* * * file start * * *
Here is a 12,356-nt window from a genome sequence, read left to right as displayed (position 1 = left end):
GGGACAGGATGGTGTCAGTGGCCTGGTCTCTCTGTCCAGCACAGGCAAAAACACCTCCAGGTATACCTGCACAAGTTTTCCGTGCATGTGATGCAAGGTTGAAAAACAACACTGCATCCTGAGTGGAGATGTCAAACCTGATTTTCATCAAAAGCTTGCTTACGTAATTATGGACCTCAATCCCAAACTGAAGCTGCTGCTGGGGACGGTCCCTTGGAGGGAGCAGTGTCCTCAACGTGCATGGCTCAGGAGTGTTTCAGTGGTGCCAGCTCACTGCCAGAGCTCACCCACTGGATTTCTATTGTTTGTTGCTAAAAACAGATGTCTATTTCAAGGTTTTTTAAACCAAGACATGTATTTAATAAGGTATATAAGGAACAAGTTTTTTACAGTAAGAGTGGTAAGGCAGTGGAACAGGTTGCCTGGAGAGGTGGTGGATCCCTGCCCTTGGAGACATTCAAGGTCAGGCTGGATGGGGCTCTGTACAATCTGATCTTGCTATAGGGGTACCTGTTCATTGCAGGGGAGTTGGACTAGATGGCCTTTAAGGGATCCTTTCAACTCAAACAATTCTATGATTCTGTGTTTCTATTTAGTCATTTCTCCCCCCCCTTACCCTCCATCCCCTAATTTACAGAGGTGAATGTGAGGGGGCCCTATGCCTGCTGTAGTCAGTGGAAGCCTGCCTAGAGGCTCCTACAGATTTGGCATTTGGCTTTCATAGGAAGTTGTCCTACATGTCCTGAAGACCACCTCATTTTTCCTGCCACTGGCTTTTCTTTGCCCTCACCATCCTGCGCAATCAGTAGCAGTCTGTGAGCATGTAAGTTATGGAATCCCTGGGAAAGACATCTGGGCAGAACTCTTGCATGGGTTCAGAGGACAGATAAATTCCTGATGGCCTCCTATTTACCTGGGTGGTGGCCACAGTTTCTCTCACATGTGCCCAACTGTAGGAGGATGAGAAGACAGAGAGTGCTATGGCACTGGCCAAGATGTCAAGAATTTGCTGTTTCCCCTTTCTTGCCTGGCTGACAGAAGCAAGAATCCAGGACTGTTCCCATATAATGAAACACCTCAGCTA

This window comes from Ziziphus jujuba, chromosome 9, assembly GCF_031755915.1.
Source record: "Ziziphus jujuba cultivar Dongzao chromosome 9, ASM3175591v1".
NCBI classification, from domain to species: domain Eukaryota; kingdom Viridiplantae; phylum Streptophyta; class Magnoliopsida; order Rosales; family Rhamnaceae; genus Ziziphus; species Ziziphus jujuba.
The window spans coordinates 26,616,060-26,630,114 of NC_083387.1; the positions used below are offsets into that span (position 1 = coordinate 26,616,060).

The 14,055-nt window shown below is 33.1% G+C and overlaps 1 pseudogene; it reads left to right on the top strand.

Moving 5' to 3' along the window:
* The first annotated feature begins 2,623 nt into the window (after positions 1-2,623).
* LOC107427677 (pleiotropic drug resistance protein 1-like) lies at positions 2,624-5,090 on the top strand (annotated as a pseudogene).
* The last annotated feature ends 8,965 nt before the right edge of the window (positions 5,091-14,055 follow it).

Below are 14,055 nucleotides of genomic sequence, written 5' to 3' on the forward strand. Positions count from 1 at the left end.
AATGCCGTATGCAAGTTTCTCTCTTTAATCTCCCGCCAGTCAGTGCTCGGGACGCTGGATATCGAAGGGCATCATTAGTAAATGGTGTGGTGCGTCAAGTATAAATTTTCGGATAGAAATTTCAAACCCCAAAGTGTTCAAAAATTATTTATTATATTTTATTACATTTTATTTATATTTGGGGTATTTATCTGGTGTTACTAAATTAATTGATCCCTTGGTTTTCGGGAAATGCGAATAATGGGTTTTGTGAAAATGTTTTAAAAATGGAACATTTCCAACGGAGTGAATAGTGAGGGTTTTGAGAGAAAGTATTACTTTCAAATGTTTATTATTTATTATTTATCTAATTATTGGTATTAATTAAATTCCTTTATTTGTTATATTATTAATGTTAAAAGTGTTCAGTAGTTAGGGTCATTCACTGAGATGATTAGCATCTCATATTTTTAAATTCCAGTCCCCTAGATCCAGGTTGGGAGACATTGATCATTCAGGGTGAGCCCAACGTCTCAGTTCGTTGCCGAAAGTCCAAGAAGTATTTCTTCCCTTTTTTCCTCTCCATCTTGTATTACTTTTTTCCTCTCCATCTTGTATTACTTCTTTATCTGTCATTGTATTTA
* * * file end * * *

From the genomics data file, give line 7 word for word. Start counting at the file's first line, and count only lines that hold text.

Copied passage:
The 14,055-nt window shown below is 33.1% G+C and overlaps 1 pseudogene; it reads left to right on the top strand.